1763 – Kobayashi Issawas, Japanese poet and lay Buddhist priest who is regarded as one of Japan’s four haiku masters (The Great Four); he is better known by his pen name Issa, which means Cup of Tea.
1835 – Adah Isaacs Menken, American poet, essayist, and painter. and poet who was also the highest-earning actress of her time.
1844 – Charlotte Despard (née French), Anglo-Irish suffragist, socialist, women’s rights advocate, pacifist, Sinn Féin activist, and novelist.
1856 – Edward Channing, Pulitzer Prize-winning American historian who is best known for his six-volume History of the United States.
1902 – Erik Erikson, Pulitzer Prize- and National Book Award-winning German-born American psychologist, author, and professor, known for his theory on the psychological development of human beings; he is most famous for coining the phrase, “identity crisis.”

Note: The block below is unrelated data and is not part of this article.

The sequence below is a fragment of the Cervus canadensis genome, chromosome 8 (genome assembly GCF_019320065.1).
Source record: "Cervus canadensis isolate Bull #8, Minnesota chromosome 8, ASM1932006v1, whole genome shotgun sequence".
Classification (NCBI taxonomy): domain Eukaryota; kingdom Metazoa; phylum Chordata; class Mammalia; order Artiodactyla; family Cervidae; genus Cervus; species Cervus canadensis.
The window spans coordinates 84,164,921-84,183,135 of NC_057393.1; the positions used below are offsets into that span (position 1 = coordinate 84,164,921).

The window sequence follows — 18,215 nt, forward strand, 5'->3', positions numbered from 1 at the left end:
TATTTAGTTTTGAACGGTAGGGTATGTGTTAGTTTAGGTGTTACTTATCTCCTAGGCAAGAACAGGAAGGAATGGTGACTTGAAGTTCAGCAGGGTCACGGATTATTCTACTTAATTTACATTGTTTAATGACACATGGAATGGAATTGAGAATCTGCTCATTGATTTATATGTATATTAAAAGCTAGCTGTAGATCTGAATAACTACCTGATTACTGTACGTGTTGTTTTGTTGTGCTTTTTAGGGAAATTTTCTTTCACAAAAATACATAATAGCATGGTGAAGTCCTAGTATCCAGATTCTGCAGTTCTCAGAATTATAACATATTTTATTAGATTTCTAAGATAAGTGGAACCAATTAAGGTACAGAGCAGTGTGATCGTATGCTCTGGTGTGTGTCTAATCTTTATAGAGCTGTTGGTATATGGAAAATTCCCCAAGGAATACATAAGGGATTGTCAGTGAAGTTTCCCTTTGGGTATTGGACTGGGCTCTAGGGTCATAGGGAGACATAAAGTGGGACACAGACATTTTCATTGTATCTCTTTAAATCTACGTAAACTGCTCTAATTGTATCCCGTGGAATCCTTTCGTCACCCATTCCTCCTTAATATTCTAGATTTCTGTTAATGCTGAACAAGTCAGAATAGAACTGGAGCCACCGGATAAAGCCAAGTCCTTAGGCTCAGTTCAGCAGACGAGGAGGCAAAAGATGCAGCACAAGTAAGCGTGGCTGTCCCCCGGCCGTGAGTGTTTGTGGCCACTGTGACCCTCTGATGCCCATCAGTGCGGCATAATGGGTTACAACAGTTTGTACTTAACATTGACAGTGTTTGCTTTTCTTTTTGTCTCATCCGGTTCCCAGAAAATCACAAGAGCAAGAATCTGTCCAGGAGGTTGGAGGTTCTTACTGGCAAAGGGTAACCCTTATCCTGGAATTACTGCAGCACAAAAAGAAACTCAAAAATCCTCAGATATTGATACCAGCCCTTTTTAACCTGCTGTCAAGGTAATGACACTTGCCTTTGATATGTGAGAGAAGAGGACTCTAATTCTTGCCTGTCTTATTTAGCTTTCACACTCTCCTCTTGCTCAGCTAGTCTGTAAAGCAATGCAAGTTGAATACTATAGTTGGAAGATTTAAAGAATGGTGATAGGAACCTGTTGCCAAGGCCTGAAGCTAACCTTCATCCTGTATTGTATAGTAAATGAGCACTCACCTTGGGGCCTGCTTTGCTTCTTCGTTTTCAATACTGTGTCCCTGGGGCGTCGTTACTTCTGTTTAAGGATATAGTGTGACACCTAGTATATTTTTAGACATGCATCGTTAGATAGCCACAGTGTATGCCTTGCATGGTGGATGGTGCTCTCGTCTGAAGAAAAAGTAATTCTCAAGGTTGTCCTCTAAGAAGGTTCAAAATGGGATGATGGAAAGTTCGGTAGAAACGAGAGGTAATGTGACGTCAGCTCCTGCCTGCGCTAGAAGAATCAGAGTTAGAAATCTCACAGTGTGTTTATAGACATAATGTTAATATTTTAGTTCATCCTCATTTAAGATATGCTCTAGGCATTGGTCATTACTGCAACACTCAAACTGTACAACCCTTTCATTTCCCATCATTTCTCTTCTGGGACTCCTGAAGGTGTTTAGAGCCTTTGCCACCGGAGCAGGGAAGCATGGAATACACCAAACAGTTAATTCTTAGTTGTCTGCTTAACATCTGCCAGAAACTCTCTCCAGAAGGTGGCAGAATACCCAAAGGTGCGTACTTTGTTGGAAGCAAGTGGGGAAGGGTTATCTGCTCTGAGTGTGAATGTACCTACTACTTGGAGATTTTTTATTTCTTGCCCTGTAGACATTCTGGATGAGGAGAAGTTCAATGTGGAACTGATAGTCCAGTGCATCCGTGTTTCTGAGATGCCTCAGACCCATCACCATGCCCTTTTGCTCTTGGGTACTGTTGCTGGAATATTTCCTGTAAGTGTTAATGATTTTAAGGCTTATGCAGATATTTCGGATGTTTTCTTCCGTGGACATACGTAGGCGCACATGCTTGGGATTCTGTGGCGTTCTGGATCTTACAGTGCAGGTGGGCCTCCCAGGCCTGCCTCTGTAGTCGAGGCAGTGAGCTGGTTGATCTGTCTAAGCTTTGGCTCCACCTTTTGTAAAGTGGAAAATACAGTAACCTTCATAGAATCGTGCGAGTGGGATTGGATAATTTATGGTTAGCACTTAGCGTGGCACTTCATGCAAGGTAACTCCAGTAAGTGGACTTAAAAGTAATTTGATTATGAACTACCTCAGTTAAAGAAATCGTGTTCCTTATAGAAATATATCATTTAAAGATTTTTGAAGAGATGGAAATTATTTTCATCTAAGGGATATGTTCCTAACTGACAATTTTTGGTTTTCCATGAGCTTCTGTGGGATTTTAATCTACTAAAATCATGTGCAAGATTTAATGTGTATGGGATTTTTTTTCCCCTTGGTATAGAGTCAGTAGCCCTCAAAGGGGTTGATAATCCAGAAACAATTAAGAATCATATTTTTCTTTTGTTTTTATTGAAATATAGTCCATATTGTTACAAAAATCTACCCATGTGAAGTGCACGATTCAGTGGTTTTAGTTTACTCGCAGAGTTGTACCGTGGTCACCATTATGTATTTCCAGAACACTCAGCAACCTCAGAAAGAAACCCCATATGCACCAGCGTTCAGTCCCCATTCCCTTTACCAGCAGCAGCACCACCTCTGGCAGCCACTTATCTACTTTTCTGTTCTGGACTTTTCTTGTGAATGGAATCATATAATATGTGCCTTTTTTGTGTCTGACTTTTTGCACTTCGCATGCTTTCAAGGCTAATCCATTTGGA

1911 – Wilbert Awdry, English cleric and children’s author who was the creator of Thomas the Tank Engine.
1927 – Ibn-e-Insha (pen name for Sher Muhammad Khan), influential Pakistani Urdu poet, humorist, travel writer, and newspaper columnist.
1932 – Gene Roberts, Pulitzer Prize-winning American journalist, editor, author, and professor.
1937 – Lola Lemire Tostevin, Canadian writer, poet, translator, literary critic, novelist, and linguist who is one of Canada’s leading feminist writers and a key figure in Canadian literary analysis; she writes mostly in English, but has published work in her native French, too.
1939 – Brian Jacques, English author and short-story writer, best known for his “Redwall” series of children’s fiction; his last name is pronounced “Jakes.”
1945 – Naseer Turabi, Pakistani poet, lyricist, columnist, and educator.
1953 – Ana Castillo, American Chicana novelist, poet, editor, short-story writer, essayist, playwright, and translator who is considered one of the leading voices of the Chicana experience; she is known for her experimental style and passionate sociopolitical commentary.